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Posted - 20-07-2018

Collections / Digitisation

Revealing the Objects: Expatriate Literature

As of October 2018 the Library will share a number of additional items from its collections on Europeana, a European digital cultural platform. We are currently working with 12 other partner institutions on a project entitled ‘The Rise of Literacy’ which aims to explore the history of reading and writing in Europe. In this weekly blog series – ‘Revealing the Objects, some of the Library’s contributions will be disclosed on a thematic basis.

Here’s a selection of volumes by expatriate writers that will be digitized as part of the project.

 

Ellis Pugh – Annerch i’r Cymry iw galw oddiwrth y llawer o bethau at yr un peth angenrheidiol er mwyn cadwedigaeth eu heneidiau (1721)

Ellis Pugh was a Quaker emigrant and became a member of the Friends Church from the age of eighteen. In 1686 he, along with his family and many other Welshmen, began the lengthy voyage to Pennsylvania. Pugh settled as a farmer and minister in America during the summer of 1686. He left, in manuscript form, a work entitled ‘Annerch ir Cymru’ (‘An Address to the Welsh, to call them away from the many things to the one essential thing to ensure the salvation of their souls’). This particular copy was published in Philadelphia in 1721 and is accepted as the first Welsh book to be published in North America. As in Wales, printing became the most effective way of transmitting religious values and beliefs.

Owain Myfyr, William Owen Pughe, Iolo Morganwg – The Myvyrian archaiology of Wales: collected out of ancient manuscripts (1801-7)

This monumental publication consisted of early Welsh poetry and Brutiau, or Chronicles. It was published in three volumes, two in 1801, and the other in 1807. To many scholars, these publications symbolise the end of the Welsh language manuscript era. Owain Myfyr and William Owen Pughe were mostly responsible for bringing these volumes into print; they were also assisted by Iolo Morganwg in the process of compiling their contents. It must be noted that Myfyr’s fellow-contributors were eager to name the publication after him as he made extraordinary financial contributions to the enterprise, an estimated four to five thousand pounds. Iolo travelled the length and breadth of Wales in search of materials which Pughe structured and prepared for press. Unfortunately, the venture was not entirely a success and they face difficulties with the transcription process. In addition, the inclusion of Iolo Morganwg’s infamous forgeries did not do the publication any justice in terms of later circulation and sales.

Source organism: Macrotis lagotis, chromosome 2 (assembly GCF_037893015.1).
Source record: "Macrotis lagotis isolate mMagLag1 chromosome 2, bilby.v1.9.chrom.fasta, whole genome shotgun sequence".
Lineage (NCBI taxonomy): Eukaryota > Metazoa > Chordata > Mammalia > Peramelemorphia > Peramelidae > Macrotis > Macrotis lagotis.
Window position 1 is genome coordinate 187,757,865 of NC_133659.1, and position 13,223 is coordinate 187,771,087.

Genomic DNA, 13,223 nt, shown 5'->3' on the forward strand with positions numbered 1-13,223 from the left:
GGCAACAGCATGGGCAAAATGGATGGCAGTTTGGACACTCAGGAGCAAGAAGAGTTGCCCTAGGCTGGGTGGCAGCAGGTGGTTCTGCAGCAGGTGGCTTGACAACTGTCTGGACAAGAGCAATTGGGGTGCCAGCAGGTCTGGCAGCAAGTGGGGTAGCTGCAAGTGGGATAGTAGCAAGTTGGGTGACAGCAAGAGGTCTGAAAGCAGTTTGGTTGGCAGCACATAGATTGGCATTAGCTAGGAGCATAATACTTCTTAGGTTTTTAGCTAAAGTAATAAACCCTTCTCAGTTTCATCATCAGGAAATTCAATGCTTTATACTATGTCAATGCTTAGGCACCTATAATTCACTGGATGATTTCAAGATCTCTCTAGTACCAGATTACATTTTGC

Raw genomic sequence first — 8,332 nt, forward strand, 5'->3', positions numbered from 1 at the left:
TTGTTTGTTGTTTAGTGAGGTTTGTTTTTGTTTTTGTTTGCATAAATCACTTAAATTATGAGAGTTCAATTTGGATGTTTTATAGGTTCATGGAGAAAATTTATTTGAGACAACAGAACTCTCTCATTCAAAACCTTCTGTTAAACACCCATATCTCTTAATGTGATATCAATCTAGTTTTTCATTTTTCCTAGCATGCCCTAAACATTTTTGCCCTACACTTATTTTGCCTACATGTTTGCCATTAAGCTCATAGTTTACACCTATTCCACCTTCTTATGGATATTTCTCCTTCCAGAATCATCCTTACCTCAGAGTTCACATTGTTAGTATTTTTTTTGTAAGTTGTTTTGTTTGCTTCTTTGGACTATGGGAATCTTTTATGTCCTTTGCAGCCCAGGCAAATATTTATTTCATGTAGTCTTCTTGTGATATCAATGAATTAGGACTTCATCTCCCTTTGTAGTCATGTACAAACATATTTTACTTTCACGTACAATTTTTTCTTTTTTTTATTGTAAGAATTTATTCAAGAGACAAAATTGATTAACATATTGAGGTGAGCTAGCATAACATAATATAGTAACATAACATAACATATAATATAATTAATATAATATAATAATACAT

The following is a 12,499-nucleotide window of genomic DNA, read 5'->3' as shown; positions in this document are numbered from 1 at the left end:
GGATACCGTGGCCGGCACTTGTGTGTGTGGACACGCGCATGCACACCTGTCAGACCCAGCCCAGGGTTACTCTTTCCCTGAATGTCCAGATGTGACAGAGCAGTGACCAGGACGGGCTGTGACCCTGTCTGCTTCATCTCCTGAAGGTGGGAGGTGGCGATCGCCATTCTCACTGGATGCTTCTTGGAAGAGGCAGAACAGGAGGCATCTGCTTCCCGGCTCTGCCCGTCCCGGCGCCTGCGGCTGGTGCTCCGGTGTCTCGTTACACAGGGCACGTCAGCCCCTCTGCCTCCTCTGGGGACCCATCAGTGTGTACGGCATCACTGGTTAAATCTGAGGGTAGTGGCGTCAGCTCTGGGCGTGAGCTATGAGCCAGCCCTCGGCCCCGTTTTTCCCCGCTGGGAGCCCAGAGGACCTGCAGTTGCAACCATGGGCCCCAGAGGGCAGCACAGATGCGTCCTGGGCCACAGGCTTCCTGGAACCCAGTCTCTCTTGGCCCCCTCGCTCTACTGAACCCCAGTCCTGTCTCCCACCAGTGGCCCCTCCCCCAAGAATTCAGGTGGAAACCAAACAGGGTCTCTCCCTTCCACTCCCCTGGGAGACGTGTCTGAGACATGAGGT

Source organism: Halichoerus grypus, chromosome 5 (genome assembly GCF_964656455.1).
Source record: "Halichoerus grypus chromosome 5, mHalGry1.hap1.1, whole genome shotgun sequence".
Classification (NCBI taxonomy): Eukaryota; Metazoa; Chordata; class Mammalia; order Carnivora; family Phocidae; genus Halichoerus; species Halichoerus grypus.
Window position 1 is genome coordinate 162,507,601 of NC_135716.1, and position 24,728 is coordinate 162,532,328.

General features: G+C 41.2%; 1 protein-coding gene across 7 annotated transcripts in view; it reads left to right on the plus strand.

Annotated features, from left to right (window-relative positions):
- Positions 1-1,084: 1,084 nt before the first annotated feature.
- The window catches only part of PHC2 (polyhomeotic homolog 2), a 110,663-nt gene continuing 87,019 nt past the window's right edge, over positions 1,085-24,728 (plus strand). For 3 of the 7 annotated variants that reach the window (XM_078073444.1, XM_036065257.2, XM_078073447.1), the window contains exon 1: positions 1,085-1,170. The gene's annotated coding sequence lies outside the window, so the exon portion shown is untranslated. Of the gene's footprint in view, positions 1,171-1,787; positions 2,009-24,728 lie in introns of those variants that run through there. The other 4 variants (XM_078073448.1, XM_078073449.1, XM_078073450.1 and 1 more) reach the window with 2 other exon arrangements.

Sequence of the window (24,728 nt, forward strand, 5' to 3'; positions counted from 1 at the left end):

Iolo Morganwg – Cyfrinach Beirdd Ynys Prydain (1829)

Edward Williams (more widely known by his pen-name, Iolo Morganwg) was a poet, writer and antiquarian. He had strong connections with the London-Welsh societies of the late eighteenth century, and was particularly affected by the cultural and antiquarian developments of that period. In 1792 Iolo Morganwg held the first meeting of the Gorsedd of the Bards of the Isle of Britain in London. During the occasion he introduced a form of druidism, later discovered to have no true historical root. Morganwg is arguably the most controversial writer and poet Wales has even known. He did not live to see his volume ‘Cyfrinach Beirdd Ynys Prydain’ in printed form. It was published in 1829, three years after his death. This truly unique thesis on the origins of the poetic art of Wales demonstrates Iolo Morganwg’s firm grasp on the subject. However, both his broad knowledge and extraordinary imagination are evident in ‘Cyfrinach Beirdd Ynys Prydain’. In this volume, he rejected the pre-standardised poetic forms introduced by Dafydd ab Edmwnd in the fifteenth century and proposed in their place old strict measures as well as newly formed ones. Morganwg supported his propositions with falsified examples, derived from ancient Glamorgan poets, which also served as proof of the literary excellence and authority of his home county.

Want to see more posts from this series? See below:

 

Elen Hâf Jones – Digital Access Projects Officer

This post was created as part of the Europeana Rise of Literacy Project

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A blog about the work and collections of the National Library of Wales.

Due to the more personal nature of blogs it is the Library's policy to publish postings in the original language only. An equal number of blog posts are published in both Welsh and English, but they are not the same postings. For a translation of the blog readers may wish to try facilities such as Google Translate.

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